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Shorr is more strategic and resourceful than that chaotic exterior. Age 11, she told her dad she wanted to sign a publishing deal one day: “He was like, you wanna write a book?” The pre-teen Shorr avidly read CD liner notes, researching the songwriters whose names appeared alongside those of the Dixie Chicks and Faith Hill. “From there I fell down a songwriting rabbit hole.” Shorr grew up “honestly, just poor” in Maine, shuttling between her divorced parents. In a home where religion was “kind of a replacement” for psychology and therapy, she was sent to a pastor to address her anorexia, someone “who has no qualification in talking to a teenage girl about how she’s not eating cos she’s trying to maintain control over her world and she doesn’t have any”, Shorr recalls. She was left to figure it out on her own, and songwriting became a way of processing the world: “Making it rhyme and being able to organise it into three minutes and 30 seconds.”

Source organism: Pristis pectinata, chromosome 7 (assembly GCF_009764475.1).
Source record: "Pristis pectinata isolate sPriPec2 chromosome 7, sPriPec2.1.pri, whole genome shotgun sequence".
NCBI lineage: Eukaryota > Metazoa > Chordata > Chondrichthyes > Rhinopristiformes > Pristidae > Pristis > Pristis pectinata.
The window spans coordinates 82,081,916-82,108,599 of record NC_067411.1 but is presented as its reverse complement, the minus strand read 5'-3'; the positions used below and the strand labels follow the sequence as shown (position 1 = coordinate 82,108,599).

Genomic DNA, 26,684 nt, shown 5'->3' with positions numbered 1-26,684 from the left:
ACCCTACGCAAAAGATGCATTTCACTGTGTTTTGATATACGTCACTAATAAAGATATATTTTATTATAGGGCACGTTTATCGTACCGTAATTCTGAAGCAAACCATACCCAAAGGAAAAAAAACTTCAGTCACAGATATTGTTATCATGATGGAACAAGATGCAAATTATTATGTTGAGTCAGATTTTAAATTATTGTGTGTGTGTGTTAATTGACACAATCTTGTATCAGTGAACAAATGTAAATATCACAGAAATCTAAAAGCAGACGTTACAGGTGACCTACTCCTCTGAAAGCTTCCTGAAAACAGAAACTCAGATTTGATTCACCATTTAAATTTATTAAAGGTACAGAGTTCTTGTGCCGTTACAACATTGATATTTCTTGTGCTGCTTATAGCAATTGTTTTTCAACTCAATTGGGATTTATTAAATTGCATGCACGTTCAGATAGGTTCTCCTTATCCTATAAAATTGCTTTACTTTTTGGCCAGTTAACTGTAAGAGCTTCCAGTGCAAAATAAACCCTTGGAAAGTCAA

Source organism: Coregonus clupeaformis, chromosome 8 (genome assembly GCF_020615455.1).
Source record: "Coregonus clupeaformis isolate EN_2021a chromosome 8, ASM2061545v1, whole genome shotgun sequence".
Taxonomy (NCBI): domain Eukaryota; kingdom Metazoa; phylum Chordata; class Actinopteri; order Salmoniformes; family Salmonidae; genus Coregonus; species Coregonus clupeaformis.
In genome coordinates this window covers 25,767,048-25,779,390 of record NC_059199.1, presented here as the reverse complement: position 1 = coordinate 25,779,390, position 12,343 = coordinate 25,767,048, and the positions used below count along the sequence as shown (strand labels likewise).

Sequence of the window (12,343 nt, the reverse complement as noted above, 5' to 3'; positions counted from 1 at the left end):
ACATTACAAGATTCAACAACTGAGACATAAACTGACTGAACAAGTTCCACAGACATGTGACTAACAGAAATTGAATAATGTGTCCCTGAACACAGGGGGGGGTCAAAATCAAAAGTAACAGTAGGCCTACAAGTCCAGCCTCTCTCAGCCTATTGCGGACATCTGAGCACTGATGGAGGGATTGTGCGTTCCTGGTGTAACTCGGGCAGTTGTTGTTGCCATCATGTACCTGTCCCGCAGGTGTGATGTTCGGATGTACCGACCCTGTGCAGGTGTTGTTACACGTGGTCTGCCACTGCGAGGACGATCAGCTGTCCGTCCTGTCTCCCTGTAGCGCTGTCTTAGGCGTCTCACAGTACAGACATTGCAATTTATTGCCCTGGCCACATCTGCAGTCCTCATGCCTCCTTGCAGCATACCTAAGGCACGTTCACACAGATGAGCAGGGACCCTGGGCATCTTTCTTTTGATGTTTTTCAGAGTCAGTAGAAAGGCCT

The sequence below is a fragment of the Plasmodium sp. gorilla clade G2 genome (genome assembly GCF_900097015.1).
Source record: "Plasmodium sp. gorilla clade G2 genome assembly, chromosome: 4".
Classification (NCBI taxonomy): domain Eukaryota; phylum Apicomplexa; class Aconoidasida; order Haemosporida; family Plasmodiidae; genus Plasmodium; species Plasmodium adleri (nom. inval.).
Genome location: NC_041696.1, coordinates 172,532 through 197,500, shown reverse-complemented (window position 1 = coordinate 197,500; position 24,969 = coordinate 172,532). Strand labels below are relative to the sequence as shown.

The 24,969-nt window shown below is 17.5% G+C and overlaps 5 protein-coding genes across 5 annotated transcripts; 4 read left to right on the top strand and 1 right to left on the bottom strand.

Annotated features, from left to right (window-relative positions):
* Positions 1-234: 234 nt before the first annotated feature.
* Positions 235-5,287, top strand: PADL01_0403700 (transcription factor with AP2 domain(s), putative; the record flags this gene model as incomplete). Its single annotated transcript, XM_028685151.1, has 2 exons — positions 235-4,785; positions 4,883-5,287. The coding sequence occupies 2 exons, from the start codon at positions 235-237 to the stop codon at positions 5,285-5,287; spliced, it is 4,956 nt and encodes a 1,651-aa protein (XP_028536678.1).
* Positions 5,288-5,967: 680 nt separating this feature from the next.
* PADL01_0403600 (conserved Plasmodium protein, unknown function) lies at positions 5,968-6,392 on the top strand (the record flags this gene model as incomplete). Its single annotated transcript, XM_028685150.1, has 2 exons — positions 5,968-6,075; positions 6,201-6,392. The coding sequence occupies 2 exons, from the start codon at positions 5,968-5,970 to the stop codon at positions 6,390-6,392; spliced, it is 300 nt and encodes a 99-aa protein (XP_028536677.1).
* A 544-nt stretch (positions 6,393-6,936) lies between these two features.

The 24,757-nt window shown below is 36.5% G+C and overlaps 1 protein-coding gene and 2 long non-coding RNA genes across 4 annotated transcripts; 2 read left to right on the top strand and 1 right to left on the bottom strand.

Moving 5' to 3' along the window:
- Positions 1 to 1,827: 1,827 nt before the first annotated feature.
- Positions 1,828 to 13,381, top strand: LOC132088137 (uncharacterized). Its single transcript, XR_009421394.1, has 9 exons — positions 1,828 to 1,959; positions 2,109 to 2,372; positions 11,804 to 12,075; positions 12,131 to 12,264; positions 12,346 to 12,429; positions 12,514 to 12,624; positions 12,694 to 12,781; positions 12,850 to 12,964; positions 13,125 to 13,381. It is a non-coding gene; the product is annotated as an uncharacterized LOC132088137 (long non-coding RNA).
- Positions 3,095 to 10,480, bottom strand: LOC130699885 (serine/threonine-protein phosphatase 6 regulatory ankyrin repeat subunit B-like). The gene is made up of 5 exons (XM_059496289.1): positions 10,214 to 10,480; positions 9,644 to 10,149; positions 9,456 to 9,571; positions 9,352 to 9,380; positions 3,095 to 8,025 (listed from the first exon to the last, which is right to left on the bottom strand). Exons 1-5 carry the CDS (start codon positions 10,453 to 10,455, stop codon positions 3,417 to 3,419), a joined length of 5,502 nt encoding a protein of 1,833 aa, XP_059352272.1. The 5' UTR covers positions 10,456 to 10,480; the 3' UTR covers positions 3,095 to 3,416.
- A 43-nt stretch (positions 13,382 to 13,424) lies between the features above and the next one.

Shorr posted covers on YouTube to lure listeners to her original material. After travelling to Nashville to perform at a showcase organised by Perez Hilton, she realised she would have to move there if she wanted to make it. So she headed south aged 18 and took a forensic approach to her hustle, studying the industry up close, “trying to pregame the whole thing”, she says. “I wanted to brace myself for the worst-case scenario.” She worked by day in a clothing shop and took an all-night job at a hotdog stand. “I’d seen E! True Hollywood Story,” she says. “If Faith Hill can work at McDonald’s, I can most certainly work at the snack shack on Broadway.”